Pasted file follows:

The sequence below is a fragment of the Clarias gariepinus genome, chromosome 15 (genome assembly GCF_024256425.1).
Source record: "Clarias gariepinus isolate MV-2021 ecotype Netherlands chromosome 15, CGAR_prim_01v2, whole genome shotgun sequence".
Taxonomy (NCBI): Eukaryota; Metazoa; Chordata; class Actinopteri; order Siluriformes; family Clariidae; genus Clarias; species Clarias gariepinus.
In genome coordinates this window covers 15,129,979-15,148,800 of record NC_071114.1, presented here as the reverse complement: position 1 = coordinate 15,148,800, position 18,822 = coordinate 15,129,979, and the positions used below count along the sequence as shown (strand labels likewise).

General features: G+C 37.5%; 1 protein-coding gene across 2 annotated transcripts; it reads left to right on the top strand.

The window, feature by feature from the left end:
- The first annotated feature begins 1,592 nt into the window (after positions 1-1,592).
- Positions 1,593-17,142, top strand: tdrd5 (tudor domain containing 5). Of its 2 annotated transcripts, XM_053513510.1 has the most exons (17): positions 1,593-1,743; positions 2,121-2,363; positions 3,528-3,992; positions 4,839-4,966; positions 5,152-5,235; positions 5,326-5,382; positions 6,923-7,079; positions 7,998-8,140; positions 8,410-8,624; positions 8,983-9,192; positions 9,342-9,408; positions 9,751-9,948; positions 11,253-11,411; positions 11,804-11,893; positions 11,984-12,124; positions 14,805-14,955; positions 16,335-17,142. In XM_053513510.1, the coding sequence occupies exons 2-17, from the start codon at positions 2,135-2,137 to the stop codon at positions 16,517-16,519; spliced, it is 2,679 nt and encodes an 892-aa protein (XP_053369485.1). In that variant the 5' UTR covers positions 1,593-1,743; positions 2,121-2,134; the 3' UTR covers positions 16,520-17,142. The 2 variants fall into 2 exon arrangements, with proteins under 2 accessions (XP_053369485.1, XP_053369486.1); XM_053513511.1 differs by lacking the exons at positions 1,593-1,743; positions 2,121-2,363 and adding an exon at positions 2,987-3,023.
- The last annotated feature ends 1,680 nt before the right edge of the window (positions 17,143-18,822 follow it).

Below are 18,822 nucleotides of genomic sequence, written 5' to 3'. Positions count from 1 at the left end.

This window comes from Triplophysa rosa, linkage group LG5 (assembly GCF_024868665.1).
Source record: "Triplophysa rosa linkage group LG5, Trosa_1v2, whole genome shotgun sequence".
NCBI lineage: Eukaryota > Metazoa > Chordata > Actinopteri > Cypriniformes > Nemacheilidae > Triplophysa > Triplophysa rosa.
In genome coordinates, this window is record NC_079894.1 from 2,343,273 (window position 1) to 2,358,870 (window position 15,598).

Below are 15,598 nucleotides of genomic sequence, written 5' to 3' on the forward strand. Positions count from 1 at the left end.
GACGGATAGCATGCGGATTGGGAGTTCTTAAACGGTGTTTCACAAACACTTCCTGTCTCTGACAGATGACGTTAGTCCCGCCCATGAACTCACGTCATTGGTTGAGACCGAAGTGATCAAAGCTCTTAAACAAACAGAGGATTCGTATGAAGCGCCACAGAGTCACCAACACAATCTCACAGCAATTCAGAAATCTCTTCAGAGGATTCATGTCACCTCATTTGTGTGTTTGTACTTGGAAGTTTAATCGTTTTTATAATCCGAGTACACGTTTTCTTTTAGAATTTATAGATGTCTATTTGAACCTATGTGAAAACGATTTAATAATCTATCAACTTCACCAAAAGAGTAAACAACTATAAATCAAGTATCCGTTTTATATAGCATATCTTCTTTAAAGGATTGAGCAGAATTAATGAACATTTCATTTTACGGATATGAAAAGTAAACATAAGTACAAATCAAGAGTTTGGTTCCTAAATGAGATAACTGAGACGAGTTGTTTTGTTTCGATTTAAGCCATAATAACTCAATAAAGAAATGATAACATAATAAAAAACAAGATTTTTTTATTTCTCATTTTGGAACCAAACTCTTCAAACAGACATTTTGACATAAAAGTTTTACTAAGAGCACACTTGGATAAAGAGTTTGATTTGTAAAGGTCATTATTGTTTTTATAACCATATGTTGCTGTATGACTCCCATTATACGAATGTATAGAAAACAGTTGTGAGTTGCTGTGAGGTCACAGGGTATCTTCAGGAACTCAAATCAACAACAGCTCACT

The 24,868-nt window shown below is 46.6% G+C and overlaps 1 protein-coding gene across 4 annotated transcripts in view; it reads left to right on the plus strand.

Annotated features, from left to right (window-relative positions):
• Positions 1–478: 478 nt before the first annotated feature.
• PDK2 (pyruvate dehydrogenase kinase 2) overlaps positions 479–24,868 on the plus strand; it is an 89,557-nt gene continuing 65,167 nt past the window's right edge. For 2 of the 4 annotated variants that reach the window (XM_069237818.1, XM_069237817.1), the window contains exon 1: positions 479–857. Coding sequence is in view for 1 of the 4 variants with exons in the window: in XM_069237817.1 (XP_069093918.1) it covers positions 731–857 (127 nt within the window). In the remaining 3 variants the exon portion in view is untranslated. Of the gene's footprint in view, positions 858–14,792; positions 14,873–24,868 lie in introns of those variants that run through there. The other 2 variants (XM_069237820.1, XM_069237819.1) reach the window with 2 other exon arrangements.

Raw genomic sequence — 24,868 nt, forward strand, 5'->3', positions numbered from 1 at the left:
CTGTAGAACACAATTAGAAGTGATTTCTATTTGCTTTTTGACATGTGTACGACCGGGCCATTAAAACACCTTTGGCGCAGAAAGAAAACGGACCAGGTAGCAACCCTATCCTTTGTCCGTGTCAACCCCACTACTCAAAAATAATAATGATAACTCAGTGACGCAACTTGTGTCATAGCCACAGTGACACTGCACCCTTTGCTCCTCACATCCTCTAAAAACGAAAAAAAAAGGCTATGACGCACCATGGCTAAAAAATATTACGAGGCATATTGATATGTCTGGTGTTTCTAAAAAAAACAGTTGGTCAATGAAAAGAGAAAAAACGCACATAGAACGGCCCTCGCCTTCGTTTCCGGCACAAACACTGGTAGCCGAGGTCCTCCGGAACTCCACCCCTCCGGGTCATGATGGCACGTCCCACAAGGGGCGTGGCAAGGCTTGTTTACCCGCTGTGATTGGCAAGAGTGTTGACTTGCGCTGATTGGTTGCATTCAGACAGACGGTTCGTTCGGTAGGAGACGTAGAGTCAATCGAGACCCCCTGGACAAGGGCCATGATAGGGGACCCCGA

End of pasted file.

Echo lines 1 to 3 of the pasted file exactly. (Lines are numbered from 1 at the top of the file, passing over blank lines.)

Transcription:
The sequence below is a fragment of the Clarias gariepinus genome, chromosome 15 (genome assembly GCF_024256425.1).
Source record: "Clarias gariepinus isolate MV-2021 ecotype Netherlands chromosome 15, CGAR_prim_01v2, whole genome shotgun sequence".
Taxonomy (NCBI): Eukaryota; Metazoa; Chordata; class Actinopteri; order Siluriformes; family Clariidae; genus Clarias; species Clarias gariepinus.